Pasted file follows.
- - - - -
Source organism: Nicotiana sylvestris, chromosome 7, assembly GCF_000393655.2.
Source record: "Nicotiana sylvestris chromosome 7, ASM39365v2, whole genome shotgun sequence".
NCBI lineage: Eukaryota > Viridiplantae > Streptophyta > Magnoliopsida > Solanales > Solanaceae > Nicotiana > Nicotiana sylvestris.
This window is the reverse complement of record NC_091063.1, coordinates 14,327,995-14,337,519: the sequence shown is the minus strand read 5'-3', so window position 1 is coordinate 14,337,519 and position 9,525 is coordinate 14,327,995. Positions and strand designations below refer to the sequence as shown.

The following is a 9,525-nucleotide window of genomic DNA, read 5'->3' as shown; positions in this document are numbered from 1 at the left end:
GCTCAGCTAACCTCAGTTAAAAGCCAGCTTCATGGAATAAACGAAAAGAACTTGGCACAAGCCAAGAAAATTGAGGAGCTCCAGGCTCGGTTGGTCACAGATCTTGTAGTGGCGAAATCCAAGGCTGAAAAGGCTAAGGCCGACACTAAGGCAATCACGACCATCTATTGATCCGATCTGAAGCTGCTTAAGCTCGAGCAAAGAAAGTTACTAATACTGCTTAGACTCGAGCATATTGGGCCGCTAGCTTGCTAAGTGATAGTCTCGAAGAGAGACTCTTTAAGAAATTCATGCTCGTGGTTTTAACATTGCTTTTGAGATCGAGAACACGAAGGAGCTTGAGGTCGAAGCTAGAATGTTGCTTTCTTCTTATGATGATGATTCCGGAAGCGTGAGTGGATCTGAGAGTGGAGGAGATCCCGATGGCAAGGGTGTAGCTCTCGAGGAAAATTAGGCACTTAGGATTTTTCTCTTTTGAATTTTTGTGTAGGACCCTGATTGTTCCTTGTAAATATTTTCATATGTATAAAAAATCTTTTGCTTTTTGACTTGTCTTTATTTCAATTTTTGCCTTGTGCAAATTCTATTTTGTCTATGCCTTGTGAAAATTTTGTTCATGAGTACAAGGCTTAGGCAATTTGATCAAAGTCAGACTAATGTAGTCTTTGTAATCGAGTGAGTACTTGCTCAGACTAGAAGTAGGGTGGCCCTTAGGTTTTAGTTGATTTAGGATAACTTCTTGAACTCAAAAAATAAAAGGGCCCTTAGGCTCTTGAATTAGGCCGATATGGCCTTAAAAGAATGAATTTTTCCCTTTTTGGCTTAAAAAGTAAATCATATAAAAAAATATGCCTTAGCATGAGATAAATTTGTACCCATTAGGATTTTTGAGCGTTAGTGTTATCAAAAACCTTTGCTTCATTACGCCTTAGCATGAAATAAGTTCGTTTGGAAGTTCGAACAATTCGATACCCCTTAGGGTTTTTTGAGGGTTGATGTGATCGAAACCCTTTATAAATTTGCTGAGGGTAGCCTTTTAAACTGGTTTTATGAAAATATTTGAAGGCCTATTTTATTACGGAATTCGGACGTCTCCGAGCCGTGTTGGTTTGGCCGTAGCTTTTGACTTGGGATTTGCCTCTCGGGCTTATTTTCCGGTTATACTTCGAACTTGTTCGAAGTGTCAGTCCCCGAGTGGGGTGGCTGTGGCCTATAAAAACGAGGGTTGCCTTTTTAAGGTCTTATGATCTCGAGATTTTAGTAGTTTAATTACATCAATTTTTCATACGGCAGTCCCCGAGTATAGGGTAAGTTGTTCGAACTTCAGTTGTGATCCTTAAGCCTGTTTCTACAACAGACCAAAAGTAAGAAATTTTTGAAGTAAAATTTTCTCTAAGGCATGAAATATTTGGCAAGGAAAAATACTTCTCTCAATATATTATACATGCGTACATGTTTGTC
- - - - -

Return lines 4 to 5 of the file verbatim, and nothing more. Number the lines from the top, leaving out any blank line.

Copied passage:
This window is the reverse complement of record NC_091063.1, coordinates 14,327,995-14,337,519: the sequence shown is the minus strand read 5'-3', so window position 1 is coordinate 14,337,519 and position 9,525 is coordinate 14,327,995. Positions and strand designations below refer to the sequence as shown.

The following is a 9,525-nucleotide window of genomic DNA, read 5'->3' as shown; positions in this document are numbered from 1 at the left end: